Obviously child's BSO wheels win on price...

Re: Cargo trailers?
« Reply #12 on: 25 April, 2022, 03:34:49 pm »
Used Carry Freedom on Ebay at the moment. https://www.ebay.co.uk/itm/325161622777
Not fast & rarely furious

tweeting occasional in(s)anities as andrewxclark

Kim

  • Timelord
Re: Cargo trailers?
« Reply #13 on: 25 April, 2022, 03:42:18 pm »
Used Carry Freedom on Ebay at the moment. https://www.ebay.co.uk/itm/325161622777

The Y-Frame Small has the advantage of being able to roll through a standard doorway.  Less load space, obviously.

Re: Cargo trailers?
« Reply #14 on: 25 April, 2022, 03:57:20 pm »
Used Carry Freedom on Ebay at the moment. https://www.ebay.co.uk/itm/325161622777

Ooh - added to watchlist, thanks. :thumbsup:

Re: Cargo trailers?
« Reply #15 on: 25 April, 2022, 05:36:04 pm »
I bought this back in July for shopping so far so good
https://www.ebay.co.uk/itm/274465266932

arabella

  • no se porque yo no lo se
Re: Cargo trailers?
« Reply #16 on: 25 April, 2022, 08:17:08 pm »
fwiw my trailer used to be some sort of Burley, which arrived with 100% dead canvas.  It's had the uppers removed (easy), leaving just the rectangle of the frame and then some chequer plate for a new floor*.  So all is not lost when the canvas goes.

If I were to do it again I'd get something included for easier attachment of bungies.

*LBS pointed me to a handy local fabricant who did it for me.
In the dark, all views are the same.

Kim

  • Timelord
Re: Cargo trailers?
« Reply #17 on: 25 April, 2022, 08:48:17 pm »
I augmented the bed of my Carry Freedom (which is a sturdy sheet of marine plywood covered in tatty[1] grip tape) with an assortment of 5mm holes for additional bungee-attachment points.  The other thing I've considered is attaching some sort of small platform (again, with grip tape and bungee holes) to the elbow of the longer hitch arm nearest the bike for ease of securing long pieces of wood and the like.


[1] I bought mine at a discount, as it was a display model that had torn grip tape and a missing reflector.  Bargain!

quixoticgeek

  • Mostly Harmless
Re: Cargo trailers?
« Reply #18 on: 25 April, 2022, 09:02:14 pm »

I love my carry freedom large Y.

Very much not cheap tho.

J
--
Beer, bikes, and backpacking
http://b.42q.eu/

Re: Cargo trailers?
« Reply #19 on: 25 April, 2022, 09:19:12 pm »
Although I made a lightweight flatbed for one of my homemade trailers, I found it frustratingly difficult to use.

On my smaller trailer, I have a strong plastic 'Fish box' and most loads can ether be chucked in, or bungeed to the top. It has a couple of holes in the bottom for drainage/washing out. In the dry spring a couple of years ago, I was regularly carrying 50 litres of water in containers to water the allotment with this trailer.

On the larger trailer, I have 2 large bread crates - chuck stuff on and the latticed base gives many strap-down points. Loose items can go in a 'tonne Jewsons bag' (I have had about 250kg of hoss-muck and 200kg of sand/ballast in bags on it.)
If it ain't broke, fix it 'til it is...

Re: Cargo trailers?
« Reply #20 on: 25 April, 2022, 09:38:12 pm »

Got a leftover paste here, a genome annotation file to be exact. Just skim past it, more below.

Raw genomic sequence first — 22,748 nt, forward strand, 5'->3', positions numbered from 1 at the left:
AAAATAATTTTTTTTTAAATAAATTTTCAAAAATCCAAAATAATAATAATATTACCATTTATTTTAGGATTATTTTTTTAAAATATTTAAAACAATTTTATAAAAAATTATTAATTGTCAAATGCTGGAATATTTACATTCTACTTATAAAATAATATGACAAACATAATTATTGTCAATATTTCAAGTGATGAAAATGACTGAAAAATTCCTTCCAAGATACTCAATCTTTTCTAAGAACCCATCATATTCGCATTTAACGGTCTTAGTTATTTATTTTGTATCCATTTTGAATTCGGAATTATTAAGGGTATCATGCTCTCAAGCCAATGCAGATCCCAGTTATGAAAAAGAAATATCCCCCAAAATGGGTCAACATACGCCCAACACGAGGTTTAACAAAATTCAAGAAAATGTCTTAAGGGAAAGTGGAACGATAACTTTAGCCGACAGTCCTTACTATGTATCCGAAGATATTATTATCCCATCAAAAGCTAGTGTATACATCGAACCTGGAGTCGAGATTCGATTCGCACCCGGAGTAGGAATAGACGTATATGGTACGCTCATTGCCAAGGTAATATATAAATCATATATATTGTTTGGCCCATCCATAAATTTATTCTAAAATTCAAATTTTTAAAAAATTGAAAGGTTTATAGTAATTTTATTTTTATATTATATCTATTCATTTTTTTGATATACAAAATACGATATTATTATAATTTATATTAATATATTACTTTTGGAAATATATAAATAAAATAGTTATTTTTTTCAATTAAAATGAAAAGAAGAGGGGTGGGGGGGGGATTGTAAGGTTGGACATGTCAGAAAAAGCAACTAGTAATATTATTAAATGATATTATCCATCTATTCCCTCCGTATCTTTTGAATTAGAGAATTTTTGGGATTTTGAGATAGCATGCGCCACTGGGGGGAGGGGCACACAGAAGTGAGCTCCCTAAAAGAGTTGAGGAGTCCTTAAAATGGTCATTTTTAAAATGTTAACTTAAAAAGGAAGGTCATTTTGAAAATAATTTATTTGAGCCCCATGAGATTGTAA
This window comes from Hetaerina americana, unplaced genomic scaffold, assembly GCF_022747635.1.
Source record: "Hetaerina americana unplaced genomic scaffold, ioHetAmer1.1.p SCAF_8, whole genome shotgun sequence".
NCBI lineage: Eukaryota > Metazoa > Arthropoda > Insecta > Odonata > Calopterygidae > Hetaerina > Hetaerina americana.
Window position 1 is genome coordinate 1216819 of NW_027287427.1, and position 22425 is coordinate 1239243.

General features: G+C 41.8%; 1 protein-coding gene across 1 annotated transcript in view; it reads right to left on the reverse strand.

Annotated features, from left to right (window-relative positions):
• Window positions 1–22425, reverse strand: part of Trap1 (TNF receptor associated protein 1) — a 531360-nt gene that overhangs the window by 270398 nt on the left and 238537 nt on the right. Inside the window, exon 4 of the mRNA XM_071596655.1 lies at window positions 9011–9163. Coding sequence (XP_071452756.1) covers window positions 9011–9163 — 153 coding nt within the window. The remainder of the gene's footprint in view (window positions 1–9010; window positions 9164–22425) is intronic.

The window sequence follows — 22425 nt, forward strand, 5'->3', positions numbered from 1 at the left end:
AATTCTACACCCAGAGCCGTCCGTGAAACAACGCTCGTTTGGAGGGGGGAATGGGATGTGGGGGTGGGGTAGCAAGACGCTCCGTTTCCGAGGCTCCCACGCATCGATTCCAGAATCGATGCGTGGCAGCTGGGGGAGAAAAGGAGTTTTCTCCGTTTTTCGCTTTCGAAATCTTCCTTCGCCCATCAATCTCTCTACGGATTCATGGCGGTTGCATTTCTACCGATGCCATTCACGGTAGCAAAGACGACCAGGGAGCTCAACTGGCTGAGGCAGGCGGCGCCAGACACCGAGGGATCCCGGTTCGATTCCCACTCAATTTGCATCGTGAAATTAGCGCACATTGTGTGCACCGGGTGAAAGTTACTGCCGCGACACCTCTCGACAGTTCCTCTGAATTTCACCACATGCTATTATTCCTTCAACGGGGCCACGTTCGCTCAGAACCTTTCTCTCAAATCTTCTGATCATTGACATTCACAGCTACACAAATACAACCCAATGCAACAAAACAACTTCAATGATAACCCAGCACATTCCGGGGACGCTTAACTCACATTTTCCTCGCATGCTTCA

I had a fab trailer - weber hitch (so parts widely available). Steel frame, with very simple arrangement that took two 26" QR wheels. Again, cheap and parts easy to get.

Frame took a plastic box, which I destroyed after a year. Too much weight (100kg loads including gas cylinders). Replaced it with a heavy ply box.

Beyond me why more trailers aren't made like this. With the wheels off and box out, the whole thing would store flat to a wall, no thicker than a front wheel hub.
<i>Marmite slave</i>

Re: Cargo trailers?
« Reply #21 on: 25 April, 2022, 09:51:06 pm »
Resurrecting this thread because I'm on the lookout for a new cargo trailer. Years ago, I had an Avenir Mule - which was fine, though the fabric sides were a weak point. I eventually sold it when I lived in second-floor flat and couldn't be bothered lugging it up and down the stairs.

Now I'm living on the ground floor, I think I might use a trailer again. Flatbed style appeal, as they seem a bit more versatile in terms of load size (it would be really handy to be able to carry a Christmas tree easily, as well as the usual tip/DIY shop runs). An added bonus would be the ability to rotate the hitch arm to use as a hand cart, as sometimes I need to carry bulky stuff short distances.

I like the look of the Burley Flatbed, though am not sure about the material used for the base - but it's got plenty of positive reviews so I might be overly concerned.



I also saw a cheaper one called Klarfit Companion, but I can't find much online about this.



I like the fact that the arm can be rotated on the Klarfit, but otherwise, it looks like a cheaper version of the Burley and I'm not sure about quality.

Has anyone any experience of either of these, or anything similar? Please don't suggest Carry Freedom as I can't justify that sort of money. :P


I have the Burley FB. I was a bit worried about the tarp floor, and I considered making a plywood base for it. However, so far I have not got around to it as the tarp is doing a perfectly adequate job. It's been used to shift just over 40kg of beer and not had any problems.

It feels quite well made and the hitch is easy to use.